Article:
Here’s hoping everyone who celebrates Christmas had a wonderful day yesterday or has wonderful days ahead as many are still traveling to and from celebration destinations. One of the great things about any holiday season is the chance to check in with friends and family about what’s going on in their lives and what’s important in the world around them. This Christmas holiday was no different. Of all the topics that could have been discussed during a two-day whirlwind of friend and family visits, the one that was most frequently on everyone’s lips in my circles was the Target credit card data breach.
Questions, thoughts, and concerns ranged from “how could this happen?”, to the emotional “I’m never shopping there again.” But in talking about the issue, the unscientific consensus of how the discussions evolved was one of “what happens now?”
This morning, as Christmas Day begins to fade into a memory, there are a couple of articles on the topic that I think are worth sharing while that last question continues to percolate in so many minds.
First, security blogger, Brian Krebs, who broke this story wide open, has posted another column as he continues to track the story and also track some of the thieves who benefited from the heist. In Who’s Selling Credit Card Cards From Target? he relays some of his own snooping and a conversation with a potential ringleader in the scam. Note he was offered a $10,000 bride to keep from posting the column.
Second, in this post from CIO News, the fault of this breach is being laid at the feet at the squabble between banks and retailers who don’t want to spend the money necessary to upgrade point-of-sale technology here in the US. There are some interesting data points here. First, the US lags behind Europe in upgrading the technology we have on our credit cards. We still primarily use data recorded on magnetic stripes, while a more secure method used in Europe would require digital chips on a card which generate a unique code each time the card is used.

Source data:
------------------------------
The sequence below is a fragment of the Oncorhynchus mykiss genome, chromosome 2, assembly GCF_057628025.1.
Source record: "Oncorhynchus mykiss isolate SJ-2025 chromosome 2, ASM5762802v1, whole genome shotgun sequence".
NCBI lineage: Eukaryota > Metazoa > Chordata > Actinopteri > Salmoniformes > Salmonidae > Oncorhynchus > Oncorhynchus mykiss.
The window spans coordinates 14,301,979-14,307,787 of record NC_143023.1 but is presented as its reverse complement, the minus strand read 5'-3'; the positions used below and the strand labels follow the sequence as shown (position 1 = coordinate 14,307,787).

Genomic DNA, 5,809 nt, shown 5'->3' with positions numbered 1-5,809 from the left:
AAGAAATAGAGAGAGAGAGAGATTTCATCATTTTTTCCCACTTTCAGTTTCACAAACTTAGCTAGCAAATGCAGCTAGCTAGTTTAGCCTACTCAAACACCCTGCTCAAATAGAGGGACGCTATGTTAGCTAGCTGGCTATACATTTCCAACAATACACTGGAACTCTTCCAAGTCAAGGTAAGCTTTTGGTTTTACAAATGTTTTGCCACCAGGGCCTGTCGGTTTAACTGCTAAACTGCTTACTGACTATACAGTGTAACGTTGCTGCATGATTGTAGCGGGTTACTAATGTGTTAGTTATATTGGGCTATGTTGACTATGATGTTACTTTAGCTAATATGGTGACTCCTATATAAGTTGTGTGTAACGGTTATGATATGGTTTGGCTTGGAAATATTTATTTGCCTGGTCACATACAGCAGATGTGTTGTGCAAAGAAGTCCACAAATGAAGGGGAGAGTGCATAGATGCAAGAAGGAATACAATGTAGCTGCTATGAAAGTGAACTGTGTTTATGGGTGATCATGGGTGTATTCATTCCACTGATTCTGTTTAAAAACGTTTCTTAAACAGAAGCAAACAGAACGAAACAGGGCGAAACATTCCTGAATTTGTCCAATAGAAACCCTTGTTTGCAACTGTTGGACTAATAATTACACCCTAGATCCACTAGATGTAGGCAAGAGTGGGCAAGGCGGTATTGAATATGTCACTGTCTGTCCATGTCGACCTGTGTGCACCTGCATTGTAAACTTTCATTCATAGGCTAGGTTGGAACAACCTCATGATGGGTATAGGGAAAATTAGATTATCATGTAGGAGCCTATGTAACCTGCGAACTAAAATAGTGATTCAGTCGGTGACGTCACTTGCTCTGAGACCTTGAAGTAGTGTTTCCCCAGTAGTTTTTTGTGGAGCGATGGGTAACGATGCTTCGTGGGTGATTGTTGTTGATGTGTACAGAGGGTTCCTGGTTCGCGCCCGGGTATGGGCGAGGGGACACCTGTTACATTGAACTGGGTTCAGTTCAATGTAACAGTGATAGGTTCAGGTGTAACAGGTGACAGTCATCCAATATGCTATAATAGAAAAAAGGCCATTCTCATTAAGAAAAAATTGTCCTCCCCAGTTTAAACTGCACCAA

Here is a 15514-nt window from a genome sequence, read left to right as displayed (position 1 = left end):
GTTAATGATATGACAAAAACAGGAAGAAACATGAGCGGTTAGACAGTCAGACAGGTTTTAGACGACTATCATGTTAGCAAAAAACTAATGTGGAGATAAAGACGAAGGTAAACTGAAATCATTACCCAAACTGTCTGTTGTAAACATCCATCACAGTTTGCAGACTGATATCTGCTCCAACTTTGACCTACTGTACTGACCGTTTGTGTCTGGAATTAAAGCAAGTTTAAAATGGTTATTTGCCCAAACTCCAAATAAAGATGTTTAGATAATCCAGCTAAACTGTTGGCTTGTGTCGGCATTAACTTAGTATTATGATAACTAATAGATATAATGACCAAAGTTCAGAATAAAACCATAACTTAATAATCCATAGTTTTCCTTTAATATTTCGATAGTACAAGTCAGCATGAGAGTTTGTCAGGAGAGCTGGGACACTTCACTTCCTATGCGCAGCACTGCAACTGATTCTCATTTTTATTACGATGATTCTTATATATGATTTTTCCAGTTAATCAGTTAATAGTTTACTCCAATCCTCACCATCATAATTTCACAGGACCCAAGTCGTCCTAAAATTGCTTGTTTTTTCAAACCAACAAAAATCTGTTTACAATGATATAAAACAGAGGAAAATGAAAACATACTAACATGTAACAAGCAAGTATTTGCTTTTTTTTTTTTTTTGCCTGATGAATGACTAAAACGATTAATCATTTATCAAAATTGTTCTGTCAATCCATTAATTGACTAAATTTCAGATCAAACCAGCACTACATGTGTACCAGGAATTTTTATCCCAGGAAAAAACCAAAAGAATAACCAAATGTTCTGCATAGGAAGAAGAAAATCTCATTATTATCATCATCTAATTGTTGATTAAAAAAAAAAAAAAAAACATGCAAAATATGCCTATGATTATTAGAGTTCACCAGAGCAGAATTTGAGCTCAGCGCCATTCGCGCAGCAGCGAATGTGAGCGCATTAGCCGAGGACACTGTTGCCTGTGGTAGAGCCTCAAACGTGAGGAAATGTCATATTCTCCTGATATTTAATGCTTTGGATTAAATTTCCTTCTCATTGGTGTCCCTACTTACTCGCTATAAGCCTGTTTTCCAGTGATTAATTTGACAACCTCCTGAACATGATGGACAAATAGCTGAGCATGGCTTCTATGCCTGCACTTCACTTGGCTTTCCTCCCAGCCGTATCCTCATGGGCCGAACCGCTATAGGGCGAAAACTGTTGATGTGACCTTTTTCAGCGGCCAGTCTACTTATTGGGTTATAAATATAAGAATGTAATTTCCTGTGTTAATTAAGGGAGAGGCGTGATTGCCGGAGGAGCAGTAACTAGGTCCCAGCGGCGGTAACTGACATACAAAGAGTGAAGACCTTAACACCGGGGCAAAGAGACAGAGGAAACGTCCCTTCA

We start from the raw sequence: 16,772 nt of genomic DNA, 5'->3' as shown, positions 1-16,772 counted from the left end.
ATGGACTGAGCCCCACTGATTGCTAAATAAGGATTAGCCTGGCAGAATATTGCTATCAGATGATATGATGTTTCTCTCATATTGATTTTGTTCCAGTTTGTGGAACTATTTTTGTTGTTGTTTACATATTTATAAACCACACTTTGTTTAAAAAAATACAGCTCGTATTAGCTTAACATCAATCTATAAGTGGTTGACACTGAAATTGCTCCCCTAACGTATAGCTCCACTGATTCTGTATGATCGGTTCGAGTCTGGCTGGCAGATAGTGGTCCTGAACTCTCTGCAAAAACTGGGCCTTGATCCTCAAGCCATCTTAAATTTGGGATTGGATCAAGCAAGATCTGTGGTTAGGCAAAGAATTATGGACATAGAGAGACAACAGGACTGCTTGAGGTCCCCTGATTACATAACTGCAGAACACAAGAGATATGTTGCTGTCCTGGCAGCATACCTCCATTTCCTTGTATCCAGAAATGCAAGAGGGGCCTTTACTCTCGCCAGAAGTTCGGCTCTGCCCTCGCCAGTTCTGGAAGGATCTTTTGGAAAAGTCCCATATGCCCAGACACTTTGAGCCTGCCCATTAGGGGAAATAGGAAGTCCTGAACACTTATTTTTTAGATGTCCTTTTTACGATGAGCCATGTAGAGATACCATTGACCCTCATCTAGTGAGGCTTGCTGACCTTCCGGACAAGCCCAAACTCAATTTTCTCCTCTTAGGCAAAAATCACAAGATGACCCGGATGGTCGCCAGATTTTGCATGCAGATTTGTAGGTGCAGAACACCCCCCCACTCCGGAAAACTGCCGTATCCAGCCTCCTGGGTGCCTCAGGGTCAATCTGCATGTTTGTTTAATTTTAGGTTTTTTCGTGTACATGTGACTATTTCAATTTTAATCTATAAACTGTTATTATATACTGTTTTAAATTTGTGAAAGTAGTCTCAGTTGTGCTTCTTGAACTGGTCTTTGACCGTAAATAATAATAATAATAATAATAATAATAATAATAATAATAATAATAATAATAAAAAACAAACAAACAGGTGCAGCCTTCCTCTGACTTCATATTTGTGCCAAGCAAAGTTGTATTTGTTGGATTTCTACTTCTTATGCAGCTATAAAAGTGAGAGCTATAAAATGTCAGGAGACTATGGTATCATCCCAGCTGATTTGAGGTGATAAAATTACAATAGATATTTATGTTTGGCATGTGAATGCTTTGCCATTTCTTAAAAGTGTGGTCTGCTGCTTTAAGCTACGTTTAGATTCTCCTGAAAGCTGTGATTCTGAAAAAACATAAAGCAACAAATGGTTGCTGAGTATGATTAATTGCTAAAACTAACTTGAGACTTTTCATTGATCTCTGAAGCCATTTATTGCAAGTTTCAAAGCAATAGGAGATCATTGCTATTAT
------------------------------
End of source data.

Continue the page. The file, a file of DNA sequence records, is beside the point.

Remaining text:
Of course when it comes to protecting anything, especially money, those who control the protection mechanisms are going to be looking at a cost/benefit analysis. The article also points out that of the over $11 billion in credit card fraud costs last year, those costs accounted for only $5.2 cents of every $100 dollar transaction. Banks want to protect the profit stream they already earn from the outmoded technology so they want retailers to bear the costs. Retailers want banks to issue better protected cards. Hopefully the severity of this case will Target might shift some of those positions.
And lastly, there is still some confusion over what data was stolen and potentially sold. Target is denying reports Personal Information Numbers (PIN) were lifted in the hack. Your PIN is the four digit code that allows access to your card. If the thieves do have that info, they can created fake cards that can be used to take cash from bank accounts.
The reality on what we’ll know and not know going forward with this story is this: Banks, insurance companies, retailers, and their lawyers will never tell us the complete story. It does not serve their interests to do so. While the class action consumer lawsuits will continue to get attention, the lawsuits that will be filed between those holding the bag on cleaning up the mess will get much less publicity. That is where the real fight will be. And don’t be surprised as this story moves on if we don’t see a few US Congress critters trying to get in on the act once they return from their holidays.
The only sure bet here is that the story is going to be with us for awhile now given its severity, the timing of the theft, and the numbers involved.